Minister of Law and Home Affairs K Shanmugam is on the warpath against so-called fake news in Singapore (especially targeting the sociopolitical news aggregators), and he’s telling Singaporeans to expect new laws against them to be introduced next year.
The minister highlighted the importance about taking action against misinformation — adding evidence from a government survey that an overwhelming majority of Singaporeans (91 percent) are supportive of stronger laws to “ensure the removal and correction of fake news”.
TODAY reports that the government will be consulting stakeholders later this year on legislation to counter fake news, an update provided by Shanmugam in his keynote speech at the “Keep It Real: Trust and Trust in the Media” conference this morning.
“If the distrust becomes deep-rooted, people will have serious doubts about the institutions, about leadership, about governance,” he noted, adding that Singapore is vulnerable to foreign influences that harness fake news for their own agendas.
“In this so-called ‘post-truth’ world, even flimsy and ludicrous misinformation can sow doubt,” he said.
Citing examples of other governments in Germany, United Kingdom and Israel who’ve started to clamp down on fake news, Shanmugam suggests that our own laws could involve working with online platforms to dispel falsehoods, and take action against purveyors of misinformation.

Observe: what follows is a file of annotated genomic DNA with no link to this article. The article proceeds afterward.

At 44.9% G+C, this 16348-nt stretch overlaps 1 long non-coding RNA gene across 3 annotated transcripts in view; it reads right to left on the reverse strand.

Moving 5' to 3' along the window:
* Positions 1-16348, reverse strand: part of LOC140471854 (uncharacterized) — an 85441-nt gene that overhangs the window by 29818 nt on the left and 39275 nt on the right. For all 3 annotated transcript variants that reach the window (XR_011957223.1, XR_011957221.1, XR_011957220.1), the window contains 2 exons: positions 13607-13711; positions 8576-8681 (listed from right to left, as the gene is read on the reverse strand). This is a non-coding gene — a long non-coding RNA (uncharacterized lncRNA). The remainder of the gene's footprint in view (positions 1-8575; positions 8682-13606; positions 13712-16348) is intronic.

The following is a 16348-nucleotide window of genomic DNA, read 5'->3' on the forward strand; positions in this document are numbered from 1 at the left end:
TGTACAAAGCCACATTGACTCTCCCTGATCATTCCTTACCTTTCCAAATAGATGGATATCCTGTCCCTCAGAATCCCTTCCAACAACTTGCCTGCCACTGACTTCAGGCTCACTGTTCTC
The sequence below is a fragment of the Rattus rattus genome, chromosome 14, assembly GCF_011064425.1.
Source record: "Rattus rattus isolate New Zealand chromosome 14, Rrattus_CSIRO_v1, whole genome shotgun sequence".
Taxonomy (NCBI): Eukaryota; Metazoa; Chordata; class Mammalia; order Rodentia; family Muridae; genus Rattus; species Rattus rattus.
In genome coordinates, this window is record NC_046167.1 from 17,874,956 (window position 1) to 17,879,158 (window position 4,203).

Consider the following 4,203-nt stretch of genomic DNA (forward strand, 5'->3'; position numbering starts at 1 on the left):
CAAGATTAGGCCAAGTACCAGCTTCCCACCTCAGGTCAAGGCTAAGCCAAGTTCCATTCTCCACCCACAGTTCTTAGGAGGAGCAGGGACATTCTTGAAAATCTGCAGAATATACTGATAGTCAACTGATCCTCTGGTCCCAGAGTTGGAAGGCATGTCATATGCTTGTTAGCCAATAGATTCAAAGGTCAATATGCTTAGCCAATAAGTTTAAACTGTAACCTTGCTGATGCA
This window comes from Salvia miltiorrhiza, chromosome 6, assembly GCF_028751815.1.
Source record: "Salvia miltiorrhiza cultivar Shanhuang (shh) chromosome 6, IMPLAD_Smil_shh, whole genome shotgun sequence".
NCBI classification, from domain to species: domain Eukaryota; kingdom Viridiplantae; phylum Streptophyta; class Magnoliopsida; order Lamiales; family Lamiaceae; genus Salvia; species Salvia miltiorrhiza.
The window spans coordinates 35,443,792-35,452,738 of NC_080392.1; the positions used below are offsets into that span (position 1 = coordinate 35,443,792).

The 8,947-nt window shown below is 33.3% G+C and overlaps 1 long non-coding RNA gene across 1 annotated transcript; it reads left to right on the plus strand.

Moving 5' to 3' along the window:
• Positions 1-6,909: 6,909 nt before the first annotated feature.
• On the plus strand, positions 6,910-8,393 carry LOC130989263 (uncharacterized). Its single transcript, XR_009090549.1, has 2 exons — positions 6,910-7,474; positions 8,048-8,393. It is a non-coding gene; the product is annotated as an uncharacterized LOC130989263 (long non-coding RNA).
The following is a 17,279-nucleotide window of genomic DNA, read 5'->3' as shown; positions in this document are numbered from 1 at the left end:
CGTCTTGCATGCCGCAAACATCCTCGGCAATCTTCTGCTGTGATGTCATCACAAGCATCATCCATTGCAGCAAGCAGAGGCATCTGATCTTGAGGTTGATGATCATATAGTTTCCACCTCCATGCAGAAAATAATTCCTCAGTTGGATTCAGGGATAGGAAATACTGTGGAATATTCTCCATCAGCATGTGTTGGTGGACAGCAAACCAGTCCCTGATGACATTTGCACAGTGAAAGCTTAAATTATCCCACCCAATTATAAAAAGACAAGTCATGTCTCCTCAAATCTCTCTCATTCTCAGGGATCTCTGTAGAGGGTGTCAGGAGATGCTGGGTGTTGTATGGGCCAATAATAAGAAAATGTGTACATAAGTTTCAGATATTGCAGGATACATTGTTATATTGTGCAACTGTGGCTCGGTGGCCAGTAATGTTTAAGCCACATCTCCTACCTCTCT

Back in April, he pinpointed the likes of The Real Singapore, States Times Review and All Singapore Stuff as generators of fake news. Meanwhile, a poll of 1,000 Singaporeans conducted by Blackbox Research revealed that they believe the likes of The Middle Ground, The Online Citizen and Mothership to be guilty of publishing fake or misleading news.
But what is the government’s definition of “fake news”?
It’s great that the authorities are taking steps to combat misinformation, but what’s unclear is the government’s definition of what constitutes “fake news” — and how far they’ll go to crack down on publications they deem to be untrustworthy.
When the legislation against so called fake news is taken to the extreme, it might be turned into another way to silence free and independent press, whose factual reporting of news can be twisted and interpreted as falsehoods.
Take the current US administration for example. The White House’s decision to block news outlets such as CNN, BBC, Buzzfeed and more from briefings (apparently justified over allegations of spreading “phony” news) is regarded as President Trump’s attempt to shut down his critics.
This situation brings up the question: Who will watch the watchmen?